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5th Child Dies From Fumes; Father Is Facing Arrest on Murder Counts


A 6-year-old girl died of her injuries Thursday, becoming the fifth sibling to perish after their father allegedly lighted a charcoal grill inside their Pico Rivera home, turning it into the family's gas chamber.

Adair Garcia, found unconscious near the grill, will be arrested on five counts of first-degree murder after he is transferred to the county jail ward early today. Garcia was taken to a Whittier hospital after Wednesday's tragedy and is in stable condition.

The father of six admitted to the killings in a videotaped conversation with investigators before being taken to the hospital, law enforcement sources said.

"There is no doubt it was his intent to kill everyone in the home," said Los Angeles County Sheriff's Lt. Don Bear. "There were several portable space heaters that worked.... He was lying next to the barbecue."

Bear said there is additional evidence that will be disclosed later. He would not confirm or deny the videotaped admission.

Vanessa Garcia, after clinging to life for almost a day, died at UCLA Medical Center on Thursday morning.

Authorities described Adair Garcia, 30, as despondent over a failing marriage, but there were few outside signs of tension in the home of the large middle-class family living in a suburban neighborhood, where a daughter loved the violin and the parents seldom missed a school event.

Although friends never spotted warning signs of the tragedy to come, there were marital problems, Bear said. Tensions between Garcia and 30-year-old Adriana Arreola had ratcheted up recently and Arreola had moved out of the home 11 miles east of downtown Los Angeles a week before the tragedy, Bear said.

On Tuesday evening, the veteran investigator said, Garcia tucked his youngsters into bed and allegedly stoked the family barbecue in the living room. Among the first deputies to come upon the children's bodies in the home in the 9600 block of Washington Boulevard was a distant relative, who just days before had spent time with the youngsters, sources said.

Scott Carrier, Los Angeles County coroner's spokesman, said autopsies will determine whether the children died of carbon monoxide poisoning, smoke inhalation or another cause.

Brenda, 10, Jonathan, 7, and 2-year-old Anthony were found dead early Wednesday by their maternal grandmother, who had arrived to baby-sit. Cecilia, 4, died later Wednesday at Whittier's Presbyterian Intercommunity Hospital.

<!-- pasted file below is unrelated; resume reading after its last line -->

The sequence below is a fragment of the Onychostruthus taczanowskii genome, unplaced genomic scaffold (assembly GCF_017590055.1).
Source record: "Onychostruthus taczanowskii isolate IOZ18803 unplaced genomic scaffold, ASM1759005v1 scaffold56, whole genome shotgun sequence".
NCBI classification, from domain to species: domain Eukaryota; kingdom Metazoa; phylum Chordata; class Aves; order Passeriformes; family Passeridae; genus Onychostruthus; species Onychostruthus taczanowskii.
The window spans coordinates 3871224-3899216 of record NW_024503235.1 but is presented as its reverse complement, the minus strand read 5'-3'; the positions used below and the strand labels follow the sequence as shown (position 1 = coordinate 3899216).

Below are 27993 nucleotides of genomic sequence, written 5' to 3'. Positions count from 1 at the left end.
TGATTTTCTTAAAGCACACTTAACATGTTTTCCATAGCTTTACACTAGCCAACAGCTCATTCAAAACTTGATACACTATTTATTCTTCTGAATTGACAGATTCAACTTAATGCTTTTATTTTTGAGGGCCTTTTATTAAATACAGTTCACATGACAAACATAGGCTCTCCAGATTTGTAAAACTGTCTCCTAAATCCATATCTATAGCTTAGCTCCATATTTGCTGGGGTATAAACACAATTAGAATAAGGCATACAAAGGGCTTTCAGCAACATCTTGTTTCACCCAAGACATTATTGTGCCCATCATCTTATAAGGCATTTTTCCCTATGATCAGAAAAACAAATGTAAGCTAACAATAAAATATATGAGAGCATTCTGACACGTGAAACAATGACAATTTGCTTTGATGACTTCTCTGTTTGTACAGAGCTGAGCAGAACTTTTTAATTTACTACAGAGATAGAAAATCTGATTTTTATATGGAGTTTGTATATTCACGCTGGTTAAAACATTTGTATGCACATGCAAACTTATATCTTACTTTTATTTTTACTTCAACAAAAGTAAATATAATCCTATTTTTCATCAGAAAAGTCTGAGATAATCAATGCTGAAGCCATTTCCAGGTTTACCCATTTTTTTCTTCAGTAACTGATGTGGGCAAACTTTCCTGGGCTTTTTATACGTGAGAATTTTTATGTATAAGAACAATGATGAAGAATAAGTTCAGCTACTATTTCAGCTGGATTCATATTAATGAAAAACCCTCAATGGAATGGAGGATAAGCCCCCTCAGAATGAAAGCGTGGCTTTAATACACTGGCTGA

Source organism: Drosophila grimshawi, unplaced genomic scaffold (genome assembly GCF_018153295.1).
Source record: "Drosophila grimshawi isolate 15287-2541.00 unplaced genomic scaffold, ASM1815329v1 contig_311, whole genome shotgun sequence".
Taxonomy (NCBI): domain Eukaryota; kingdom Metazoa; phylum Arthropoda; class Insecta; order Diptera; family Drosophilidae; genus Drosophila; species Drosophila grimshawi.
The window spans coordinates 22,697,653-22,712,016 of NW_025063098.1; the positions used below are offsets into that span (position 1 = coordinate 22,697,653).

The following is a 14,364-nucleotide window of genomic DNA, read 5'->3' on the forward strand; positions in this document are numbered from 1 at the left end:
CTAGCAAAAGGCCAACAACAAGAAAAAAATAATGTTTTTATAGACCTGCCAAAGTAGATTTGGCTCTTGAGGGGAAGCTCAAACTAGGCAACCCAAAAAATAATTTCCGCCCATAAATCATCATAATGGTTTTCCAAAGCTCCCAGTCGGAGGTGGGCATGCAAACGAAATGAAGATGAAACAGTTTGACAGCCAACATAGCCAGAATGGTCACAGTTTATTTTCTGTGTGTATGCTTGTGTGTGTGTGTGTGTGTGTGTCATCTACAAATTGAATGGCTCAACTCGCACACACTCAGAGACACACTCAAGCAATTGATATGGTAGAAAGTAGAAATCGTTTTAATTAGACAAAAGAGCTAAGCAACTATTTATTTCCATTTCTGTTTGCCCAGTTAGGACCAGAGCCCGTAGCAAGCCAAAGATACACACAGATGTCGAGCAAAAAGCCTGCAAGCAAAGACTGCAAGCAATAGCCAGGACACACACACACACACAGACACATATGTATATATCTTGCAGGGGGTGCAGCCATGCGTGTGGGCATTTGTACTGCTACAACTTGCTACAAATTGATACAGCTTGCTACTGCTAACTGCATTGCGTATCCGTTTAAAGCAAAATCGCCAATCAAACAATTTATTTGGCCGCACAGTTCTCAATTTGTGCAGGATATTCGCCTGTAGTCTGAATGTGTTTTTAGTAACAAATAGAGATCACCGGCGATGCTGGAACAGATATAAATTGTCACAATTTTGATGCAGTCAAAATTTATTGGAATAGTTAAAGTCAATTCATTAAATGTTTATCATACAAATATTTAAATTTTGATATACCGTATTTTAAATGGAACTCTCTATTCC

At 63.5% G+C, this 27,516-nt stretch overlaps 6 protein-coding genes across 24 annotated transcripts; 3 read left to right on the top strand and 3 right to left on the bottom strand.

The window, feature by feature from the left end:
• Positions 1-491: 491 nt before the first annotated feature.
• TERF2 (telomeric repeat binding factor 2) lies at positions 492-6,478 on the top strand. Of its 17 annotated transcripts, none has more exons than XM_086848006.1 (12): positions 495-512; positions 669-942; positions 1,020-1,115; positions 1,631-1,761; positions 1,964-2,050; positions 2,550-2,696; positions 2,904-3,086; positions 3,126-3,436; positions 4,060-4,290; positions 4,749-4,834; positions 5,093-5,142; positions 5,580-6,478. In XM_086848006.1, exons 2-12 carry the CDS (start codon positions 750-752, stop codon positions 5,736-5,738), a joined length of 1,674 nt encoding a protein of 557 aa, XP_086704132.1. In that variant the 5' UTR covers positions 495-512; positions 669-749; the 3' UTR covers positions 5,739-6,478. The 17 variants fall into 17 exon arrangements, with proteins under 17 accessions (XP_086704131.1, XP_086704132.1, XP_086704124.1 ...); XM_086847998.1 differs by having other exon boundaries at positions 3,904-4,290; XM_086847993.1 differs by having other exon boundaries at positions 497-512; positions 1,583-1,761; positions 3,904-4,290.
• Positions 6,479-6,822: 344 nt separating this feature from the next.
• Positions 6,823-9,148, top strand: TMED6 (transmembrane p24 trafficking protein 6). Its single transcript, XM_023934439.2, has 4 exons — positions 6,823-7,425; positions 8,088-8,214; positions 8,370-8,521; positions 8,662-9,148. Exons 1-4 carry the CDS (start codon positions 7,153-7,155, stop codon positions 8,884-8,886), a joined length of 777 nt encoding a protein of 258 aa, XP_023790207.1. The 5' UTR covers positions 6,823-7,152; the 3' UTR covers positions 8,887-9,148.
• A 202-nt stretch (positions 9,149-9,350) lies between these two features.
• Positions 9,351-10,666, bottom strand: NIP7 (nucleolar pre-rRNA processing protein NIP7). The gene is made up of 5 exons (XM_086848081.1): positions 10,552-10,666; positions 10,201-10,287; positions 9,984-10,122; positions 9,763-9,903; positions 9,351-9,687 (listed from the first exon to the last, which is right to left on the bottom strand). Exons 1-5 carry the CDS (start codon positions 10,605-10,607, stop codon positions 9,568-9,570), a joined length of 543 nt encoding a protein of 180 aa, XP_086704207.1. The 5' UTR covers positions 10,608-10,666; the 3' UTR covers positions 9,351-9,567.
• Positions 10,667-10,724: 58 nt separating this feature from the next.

Only one sibling--9-year-old Kassandra--survived. She remained hospitalized at UCLA and is expected to recover.

At the Whittier hospital, Garcia was able to talk to doctors Thursday, but said little.

"It is hard to say what his state of mind is," said Dr. Nadeem Chishti. "He is asleep most of the time and when he is awake, I see nothing on his face."

Garcia continued to be treated Thursday to flush carbon monoxide out of his system with pure oxygen, Chishti said.

Garcia's co-workers at SBC Pacific Bell's Rosemead office, where he is a splicing technician, could not reconcile the events with the man they knew.

"He was a family man and would talk about his kids all the time. We are dumbfounded as to what pushed him over the brink," said a co-worker.

Two of Garcia's co-workers were so shaken that they took the day off Thursday. Colleagues, who asked not to be named, said Garcia and his wife both worked for Pac Bell until she decided to stay home with their children.

At two schools in Montebello, students and staff members recalled the Garcia children with fondness.

"She was a special friend to me," 6-year-old Desiree Chavez said of Vanessa, her first-grade classmate. The two played handball and tag and Vanessa especially enjoyed children's songs.

Brenda's class at La Merced Intermediate School wrote goodbye letters. "She like to play 'Mary Had a Little Lamb,'" said Elaine Espinoza, 10, who took violin lessons with Brenda.

Crisis counselors were on hand at the school and nearby La Merced Elementary School, which the younger Garcias attended,

"It has been rough," said Rosa Solis, La Merced Intermediate's principal


Times staff writer Beth Shuster contributed to this report.

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